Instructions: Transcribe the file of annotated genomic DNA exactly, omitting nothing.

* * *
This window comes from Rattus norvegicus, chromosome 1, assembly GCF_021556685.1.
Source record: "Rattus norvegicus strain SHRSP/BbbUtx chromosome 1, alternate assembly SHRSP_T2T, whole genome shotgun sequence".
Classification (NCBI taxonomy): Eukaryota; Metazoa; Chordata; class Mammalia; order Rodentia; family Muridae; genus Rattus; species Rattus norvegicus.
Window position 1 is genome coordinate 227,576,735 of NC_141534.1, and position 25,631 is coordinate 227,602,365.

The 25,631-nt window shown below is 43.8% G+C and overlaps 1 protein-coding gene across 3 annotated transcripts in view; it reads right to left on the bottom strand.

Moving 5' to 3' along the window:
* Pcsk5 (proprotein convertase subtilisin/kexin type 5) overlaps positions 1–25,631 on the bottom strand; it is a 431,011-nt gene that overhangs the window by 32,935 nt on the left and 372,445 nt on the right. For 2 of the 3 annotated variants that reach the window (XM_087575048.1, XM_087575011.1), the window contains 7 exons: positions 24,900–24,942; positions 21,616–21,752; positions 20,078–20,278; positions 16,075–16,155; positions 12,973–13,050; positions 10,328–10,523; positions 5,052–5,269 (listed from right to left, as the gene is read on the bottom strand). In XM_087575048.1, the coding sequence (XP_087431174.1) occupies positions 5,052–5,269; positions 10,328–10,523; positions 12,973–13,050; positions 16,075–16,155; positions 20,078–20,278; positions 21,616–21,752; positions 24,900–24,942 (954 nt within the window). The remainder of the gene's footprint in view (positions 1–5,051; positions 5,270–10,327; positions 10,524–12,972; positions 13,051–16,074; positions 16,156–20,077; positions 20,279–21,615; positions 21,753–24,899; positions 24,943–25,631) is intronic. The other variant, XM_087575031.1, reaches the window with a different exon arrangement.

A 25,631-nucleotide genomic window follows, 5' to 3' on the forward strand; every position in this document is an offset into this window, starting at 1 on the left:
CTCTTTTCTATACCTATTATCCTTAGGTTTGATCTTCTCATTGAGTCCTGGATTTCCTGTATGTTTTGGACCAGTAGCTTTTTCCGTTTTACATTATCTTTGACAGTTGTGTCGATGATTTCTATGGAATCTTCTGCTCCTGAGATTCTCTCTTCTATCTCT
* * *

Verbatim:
This window comes from Rattus norvegicus, chromosome 1, assembly GCF_021556685.1.
Source record: "Rattus norvegicus strain SHRSP/BbbUtx chromosome 1, alternate assembly SHRSP_T2T, whole genome shotgun sequence".
Classification (NCBI taxonomy): Eukaryota; Metazoa; Chordata; class Mammalia; order Rodentia; family Muridae; genus Rattus; species Rattus norvegicus.
Window position 1 is genome coordinate 227,576,735 of NC_141534.1, and position 25,631 is coordinate 227,602,365.

The 25,631-nt window shown below is 43.8% G+C and overlaps 1 protein-coding gene across 3 annotated transcripts in view; it reads right to left on the bottom strand.

Moving 5' to 3' along the window:
* Pcsk5 (proprotein convertase subtilisin/kexin type 5) overlaps positions 1–25,631 on the bottom strand; it is a 431,011-nt gene that overhangs the window by 32,935 nt on the left and 372,445 nt on the right. For 2 of the 3 annotated variants that reach the window (XM_087575048.1, XM_087575011.1), the window contains 7 exons: positions 24,900–24,942; positions 21,616–21,752; positions 20,078–20,278; positions 16,075–16,155; positions 12,973–13,050; positions 10,328–10,523; positions 5,052–5,269 (listed from right to left, as the gene is read on the bottom strand). In XM_087575048.1, the coding sequence (XP_087431174.1) occupies positions 5,052–5,269; positions 10,328–10,523; positions 12,973–13,050; positions 16,075–16,155; positions 20,078–20,278; positions 21,616–21,752; positions 24,900–24,942 (954 nt within the window). The remainder of the gene's footprint in view (positions 1–5,051; positions 5,270–10,327; positions 10,524–12,972; positions 13,051–16,074; positions 16,156–20,077; positions 20,279–21,615; positions 21,753–24,899; positions 24,943–25,631) is intronic. The other variant, XM_087575031.1, reaches the window with a different exon arrangement.

A 25,631-nucleotide genomic window follows, 5' to 3' on the forward strand; every position in this document is an offset into this window, starting at 1 on the left:
CTCTTTTCTATACCTATTATCCTTAGGTTTGATCTTCTCATTGAGTCCTGGATTTCCTGTATGTTTTGGACCAGTAGCTTTTTCCGTTTTACATTATCTTTGACAGTTGTGTCGATGATTTCTATGGAATCTTCTGCTCCTGAGATTCTCTCTTCTATCTCT